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Heads Up: Executor’s Tax Compliance Responsibilities On Death

As we head into tax season, we want to give our readers a refresher and a resource on tax filings for estates.

Executors are generally responsible for income tax compliance for a deceased person and their estate, including preparing and filing all necessary tax returns in all relevant jurisdictions, paying any taxes owing and obtaining all tax clearances, if appropriate.

Canadian Tax Compliance

Under the Canadian Income Tax Act, executors are required to file the following Canadian income tax returns:

  • Returns for any taxation year prior to the year of death not previously filed;
  • A final or what is referred to as the “terminal” return for the year of death covering the period from January 1 to the date of death; and
  • In certain cases, a T3 trust return covering income received on the estate assets from the date of death to either the end of the calendar year or within the first 12 months after death if the executors designate the estate as a Graduated Rate Estate.

For any year prior to death where the death occurred before the prior year’s return due date, the tax return is due on the later of the date the return is otherwise due or six months after death.

The following due dates apply for the terminal return (unless the deceased was carrying on a business, in which case different deadlines apply):

  • For deaths that occurred between January 1 to October 31 inclusive – April 30 of the year following death; or
  • For deaths that occurred between November 1 to December 31 inclusive – 6 months after the date of death.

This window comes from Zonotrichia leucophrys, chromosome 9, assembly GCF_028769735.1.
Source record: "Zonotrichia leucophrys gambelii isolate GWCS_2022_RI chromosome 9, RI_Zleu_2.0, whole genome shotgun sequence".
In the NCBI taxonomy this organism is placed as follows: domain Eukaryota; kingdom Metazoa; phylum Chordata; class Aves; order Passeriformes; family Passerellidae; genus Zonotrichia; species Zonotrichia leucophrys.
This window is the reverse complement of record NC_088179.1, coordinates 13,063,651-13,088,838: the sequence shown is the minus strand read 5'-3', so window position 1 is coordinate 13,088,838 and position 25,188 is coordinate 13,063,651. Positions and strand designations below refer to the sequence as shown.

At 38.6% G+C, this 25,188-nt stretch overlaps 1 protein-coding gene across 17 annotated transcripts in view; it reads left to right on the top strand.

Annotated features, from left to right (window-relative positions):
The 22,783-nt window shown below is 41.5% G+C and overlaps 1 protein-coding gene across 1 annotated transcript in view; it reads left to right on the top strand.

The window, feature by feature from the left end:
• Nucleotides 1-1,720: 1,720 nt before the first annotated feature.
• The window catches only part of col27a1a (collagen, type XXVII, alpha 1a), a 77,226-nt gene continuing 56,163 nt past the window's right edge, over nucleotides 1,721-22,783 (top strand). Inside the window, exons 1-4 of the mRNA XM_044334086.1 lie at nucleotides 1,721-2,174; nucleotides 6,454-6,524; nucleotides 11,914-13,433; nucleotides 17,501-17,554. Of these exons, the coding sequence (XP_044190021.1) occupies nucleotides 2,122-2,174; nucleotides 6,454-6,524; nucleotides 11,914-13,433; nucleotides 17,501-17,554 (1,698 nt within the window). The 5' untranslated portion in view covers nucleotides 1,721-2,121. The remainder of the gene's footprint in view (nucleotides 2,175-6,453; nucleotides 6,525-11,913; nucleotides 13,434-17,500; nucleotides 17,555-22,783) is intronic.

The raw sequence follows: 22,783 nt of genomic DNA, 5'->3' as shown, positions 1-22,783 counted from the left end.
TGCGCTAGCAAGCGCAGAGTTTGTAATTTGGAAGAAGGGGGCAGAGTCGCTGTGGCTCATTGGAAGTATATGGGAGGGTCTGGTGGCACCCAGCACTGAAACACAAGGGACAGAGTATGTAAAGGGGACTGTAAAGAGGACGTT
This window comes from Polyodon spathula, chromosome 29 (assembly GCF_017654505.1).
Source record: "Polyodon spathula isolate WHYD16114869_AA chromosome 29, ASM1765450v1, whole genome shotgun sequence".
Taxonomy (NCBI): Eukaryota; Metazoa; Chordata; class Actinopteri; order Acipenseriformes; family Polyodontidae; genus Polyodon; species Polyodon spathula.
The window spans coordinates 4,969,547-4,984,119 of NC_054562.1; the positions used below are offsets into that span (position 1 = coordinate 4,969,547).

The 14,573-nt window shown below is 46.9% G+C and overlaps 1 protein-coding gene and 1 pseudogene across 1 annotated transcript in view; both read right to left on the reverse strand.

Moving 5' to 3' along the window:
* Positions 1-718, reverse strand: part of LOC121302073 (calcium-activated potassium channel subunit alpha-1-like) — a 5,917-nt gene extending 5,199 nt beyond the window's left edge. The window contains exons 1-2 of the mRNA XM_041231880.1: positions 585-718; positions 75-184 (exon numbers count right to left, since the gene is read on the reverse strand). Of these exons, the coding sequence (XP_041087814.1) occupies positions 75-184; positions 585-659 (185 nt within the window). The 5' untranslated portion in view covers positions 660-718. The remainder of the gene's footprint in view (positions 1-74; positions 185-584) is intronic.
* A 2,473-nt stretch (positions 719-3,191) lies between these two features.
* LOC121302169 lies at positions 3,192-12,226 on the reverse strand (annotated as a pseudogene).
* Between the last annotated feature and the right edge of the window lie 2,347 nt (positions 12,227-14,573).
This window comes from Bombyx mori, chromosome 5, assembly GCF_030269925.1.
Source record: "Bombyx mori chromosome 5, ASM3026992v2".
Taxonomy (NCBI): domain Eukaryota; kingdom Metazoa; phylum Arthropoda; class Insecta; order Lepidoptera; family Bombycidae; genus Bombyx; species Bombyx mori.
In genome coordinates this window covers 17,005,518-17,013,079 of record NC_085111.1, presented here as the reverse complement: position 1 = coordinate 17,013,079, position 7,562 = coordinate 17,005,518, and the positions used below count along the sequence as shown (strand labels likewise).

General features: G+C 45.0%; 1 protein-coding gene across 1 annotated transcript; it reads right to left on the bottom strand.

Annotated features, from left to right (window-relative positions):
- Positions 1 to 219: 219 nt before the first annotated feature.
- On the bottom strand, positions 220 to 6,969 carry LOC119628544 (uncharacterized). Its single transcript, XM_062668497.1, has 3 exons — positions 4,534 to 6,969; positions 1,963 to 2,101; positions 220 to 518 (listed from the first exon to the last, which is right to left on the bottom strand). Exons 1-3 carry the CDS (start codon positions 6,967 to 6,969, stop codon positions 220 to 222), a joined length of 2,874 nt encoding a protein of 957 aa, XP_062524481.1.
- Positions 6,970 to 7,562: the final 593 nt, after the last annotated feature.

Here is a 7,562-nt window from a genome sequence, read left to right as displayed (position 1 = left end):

For estates (that are not Graduated Rate Estates) and trusts, including inter vivosand testamentary trusts, tax filings are due 90 days after December 31, which is March 31 or March 30 if it’s a leap year.

In order to obtain certain income tax benefits for the estate, it will be necessary to ensure that a Graduated Rate Estate designation is made for the estate in the estate’s first income tax filing. An executor may choose the year end for a Graduated Rate Estate, which can be any date within the first 12 months after the date of death, and the tax filing is due 90 days after the chosen year end.

Foreign Tax Compliance: Spotlight on the U.S. 

It’s also important for executors to be aware of any foreign tax compliance and different filing due dates in different jurisdictions. U.S. tax compliance may be especially relevant to many Canadian citizens and residents. If the deceased was a U.S. person or had U.S. situs property, the executor must consider whether there are any U.S. filing requirements.

For a U.S. person or for a non-U.S. person who owns U.S. situs property with a value exceeding $60,000 U.S., a U.S. estate tax return is required, whether or not U.S. estate tax is payable. U.S. situs property may include, for example, a U.S. vacation home or directly held U.S. securities (in a Canadian registered or non-registered account). The tax filing deadline is nine months following the date of death, although it is possible to obtain a six-month extension if requested before the nine-month deadline.

Personal Liability of Executors  

Failing to file tax returns may result in interest and penalties. It may also result in personal liability if distributions are made without obtaining a tax clearance certificate (see Susannah Roth’s case study on the 2019 Alberta case, Muth Estate v Liesch). It is important for an executor to be aware of his or her responsibilities in this regard, including the relevant requirements and timelines in each jurisdiction.

We hope this blog will act as a resource for our readers. We have highlighted some of the primary tax compliance considerations for executors. Executors should seek professional advice from a tax advisor to assist with tax compliance for the estate, including filing tax returns, considering the Graduated Rate Estate designation, and obtaining all tax clearances, among other matters.

— Marly Peikes

The comments offered in this article are meant to be general in nature, are limited to the law of Ontario, Canada, and are not intended to provide legal or tax advice on any individual situation. Before taking any action involving your individual situation, you should seek legal advice to ensure it is appropriate to your personal circumstances.